I did get nervouse about using the 3 tbs so I used just 2. I have previously wondered if it were for the colouring and when I added to 2 tbs, there was a definite colour there so decided to leave it at that.

    Unfortunately I did not make it for curry but to try singapore noodles as I just can’t get the flavour right with indian curry powder as most people use. Unfortunately, this did not work for the noodles.

    But, the flavours were good and I can imagine in a curry this spice mix would be amazing so will be making that soon.

    Thanks again,

    Debs, x

    1. Hi Debs,

      I used 3 tablespoons in my recipe to obtain the right coloring for the curry but I didn’t think my turmeric was very strong. I’ve noticed that spices can vary in strength (taste and color-wise) based on how long they’ve been kept and also the brand.

      The recipe has room for customization as well so if you think 3 teaspoons is sufficient for the turmeric that you have, then use that for now and then adjust for the next time.

      Please let me know how it goes 🙂

  9. How wonderful that you experimented and came up with a spice blend that you think is better than the store-bought Viet curry powder! I would be very interested to try your recipe. Even though I can find Viet curry powder at one of the Asian grocers where I live (in Zurich), there is something about a homemade spice blend 🙂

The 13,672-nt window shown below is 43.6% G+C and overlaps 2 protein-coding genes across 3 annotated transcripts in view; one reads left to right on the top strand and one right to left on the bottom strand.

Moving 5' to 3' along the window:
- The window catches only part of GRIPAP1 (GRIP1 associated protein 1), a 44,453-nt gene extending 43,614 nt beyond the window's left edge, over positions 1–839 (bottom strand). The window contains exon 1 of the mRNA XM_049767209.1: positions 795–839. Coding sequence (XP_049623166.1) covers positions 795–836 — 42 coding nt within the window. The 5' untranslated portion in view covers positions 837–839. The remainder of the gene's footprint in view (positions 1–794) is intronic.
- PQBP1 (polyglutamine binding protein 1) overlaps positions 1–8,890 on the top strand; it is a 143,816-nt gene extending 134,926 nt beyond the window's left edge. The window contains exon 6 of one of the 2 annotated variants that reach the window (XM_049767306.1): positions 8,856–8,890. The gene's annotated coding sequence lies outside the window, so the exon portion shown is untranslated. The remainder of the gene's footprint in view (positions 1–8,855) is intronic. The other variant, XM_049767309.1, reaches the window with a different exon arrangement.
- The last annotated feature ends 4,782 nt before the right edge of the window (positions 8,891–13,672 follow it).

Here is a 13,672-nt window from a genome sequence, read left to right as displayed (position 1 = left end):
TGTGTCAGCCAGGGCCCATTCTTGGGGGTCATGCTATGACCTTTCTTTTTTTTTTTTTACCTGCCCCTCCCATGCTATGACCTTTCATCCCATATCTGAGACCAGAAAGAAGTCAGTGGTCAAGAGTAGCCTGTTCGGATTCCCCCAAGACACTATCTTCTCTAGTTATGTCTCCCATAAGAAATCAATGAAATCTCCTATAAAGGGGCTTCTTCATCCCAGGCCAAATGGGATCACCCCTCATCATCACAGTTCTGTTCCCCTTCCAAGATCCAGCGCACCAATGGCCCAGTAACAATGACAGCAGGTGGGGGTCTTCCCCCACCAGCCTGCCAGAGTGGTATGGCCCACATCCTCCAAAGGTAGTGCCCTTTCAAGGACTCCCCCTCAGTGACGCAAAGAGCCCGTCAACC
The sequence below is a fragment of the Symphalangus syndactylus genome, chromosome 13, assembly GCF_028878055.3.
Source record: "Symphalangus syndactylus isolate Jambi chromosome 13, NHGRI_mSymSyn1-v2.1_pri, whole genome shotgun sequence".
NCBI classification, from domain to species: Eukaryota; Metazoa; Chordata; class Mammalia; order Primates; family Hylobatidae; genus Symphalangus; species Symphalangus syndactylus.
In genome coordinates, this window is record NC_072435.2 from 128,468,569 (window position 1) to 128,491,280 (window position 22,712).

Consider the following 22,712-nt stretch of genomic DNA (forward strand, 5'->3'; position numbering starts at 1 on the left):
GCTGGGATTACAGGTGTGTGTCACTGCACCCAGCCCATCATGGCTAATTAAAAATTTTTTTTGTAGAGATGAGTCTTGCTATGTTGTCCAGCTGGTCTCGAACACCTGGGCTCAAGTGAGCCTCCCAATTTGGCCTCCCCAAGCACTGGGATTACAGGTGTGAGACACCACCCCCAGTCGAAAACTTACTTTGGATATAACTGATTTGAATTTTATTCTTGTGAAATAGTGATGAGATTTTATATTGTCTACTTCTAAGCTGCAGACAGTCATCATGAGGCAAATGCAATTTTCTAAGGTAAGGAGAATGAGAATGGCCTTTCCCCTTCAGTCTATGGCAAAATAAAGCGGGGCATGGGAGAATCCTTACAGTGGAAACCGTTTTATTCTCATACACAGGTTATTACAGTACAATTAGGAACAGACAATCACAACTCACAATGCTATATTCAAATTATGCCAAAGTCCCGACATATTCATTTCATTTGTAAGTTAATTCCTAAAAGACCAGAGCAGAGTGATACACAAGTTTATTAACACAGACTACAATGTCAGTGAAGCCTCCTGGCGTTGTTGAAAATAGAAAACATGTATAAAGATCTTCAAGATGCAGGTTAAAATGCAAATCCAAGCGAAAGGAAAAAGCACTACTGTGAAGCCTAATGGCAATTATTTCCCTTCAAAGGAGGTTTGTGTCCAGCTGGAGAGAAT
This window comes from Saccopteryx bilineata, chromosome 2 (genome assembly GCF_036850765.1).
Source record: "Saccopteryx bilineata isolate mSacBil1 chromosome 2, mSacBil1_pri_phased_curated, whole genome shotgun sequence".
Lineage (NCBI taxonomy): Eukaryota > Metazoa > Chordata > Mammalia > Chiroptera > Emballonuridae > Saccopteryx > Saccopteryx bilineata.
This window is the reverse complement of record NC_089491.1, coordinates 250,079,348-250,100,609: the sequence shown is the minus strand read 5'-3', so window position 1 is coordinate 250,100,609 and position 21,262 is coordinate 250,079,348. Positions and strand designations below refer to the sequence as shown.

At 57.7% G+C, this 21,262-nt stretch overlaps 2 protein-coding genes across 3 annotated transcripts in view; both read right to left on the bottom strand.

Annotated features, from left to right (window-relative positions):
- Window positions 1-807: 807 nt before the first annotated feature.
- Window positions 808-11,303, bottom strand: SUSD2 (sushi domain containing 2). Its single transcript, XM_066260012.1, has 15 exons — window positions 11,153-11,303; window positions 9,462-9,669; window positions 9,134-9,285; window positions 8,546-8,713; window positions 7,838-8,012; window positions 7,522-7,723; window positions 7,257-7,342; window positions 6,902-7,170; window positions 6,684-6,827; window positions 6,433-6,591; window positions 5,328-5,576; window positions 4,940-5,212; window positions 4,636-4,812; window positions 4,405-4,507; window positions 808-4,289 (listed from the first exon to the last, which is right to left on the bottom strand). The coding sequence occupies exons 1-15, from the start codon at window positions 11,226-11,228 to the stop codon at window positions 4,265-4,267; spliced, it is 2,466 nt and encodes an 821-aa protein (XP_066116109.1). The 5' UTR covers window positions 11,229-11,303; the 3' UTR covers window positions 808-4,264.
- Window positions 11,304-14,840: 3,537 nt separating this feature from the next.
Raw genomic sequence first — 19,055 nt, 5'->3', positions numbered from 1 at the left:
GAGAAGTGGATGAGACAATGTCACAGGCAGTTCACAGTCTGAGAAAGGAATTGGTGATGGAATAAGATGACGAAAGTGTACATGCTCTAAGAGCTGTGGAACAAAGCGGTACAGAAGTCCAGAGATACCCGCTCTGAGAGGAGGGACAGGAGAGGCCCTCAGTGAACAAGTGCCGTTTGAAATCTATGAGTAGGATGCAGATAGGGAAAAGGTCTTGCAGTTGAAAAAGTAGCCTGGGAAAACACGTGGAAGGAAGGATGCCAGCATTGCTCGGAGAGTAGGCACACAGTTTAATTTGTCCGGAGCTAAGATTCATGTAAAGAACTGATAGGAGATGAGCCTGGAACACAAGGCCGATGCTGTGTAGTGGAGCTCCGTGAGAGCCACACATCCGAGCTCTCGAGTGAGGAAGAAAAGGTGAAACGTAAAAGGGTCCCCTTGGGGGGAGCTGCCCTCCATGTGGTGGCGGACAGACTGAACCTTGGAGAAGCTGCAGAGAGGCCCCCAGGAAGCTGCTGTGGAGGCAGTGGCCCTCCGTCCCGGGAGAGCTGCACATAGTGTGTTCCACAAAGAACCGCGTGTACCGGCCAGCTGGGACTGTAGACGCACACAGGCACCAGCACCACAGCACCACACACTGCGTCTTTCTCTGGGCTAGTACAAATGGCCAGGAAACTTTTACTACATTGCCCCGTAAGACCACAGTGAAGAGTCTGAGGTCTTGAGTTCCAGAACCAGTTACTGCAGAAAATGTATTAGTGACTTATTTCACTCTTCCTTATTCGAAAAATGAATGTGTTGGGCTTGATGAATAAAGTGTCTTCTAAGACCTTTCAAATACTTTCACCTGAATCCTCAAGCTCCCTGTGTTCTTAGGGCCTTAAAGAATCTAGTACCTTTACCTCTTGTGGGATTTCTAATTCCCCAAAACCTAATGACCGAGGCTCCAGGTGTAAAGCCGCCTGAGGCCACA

Btw, did you use fresh or dried bay leaves?

  10. I love the look of that curry, and I admire your intrepid work in back-engineering the curry powder recipe. I'm looking forward to seeing your recipe for the curry stew itself!

  11. "Future curry surprise" dishes – lol!

    I'm greek and I make my own gyros seasoning – which I also use for lamb-burgers. I tries the greek seasoning from Penzey's, but I was happy when my husband liked the blend I make better.

    Thanks for sharing your recipe!

  12. So sorry I didn't join in this – really intended to but we're on a vegetarian month and all Vietnamese recipes included tofu (family can't abide). Your idea of a spice mix was inspired. Can't wait to see the round-up. Maybe I'll find something my fussy family will like there!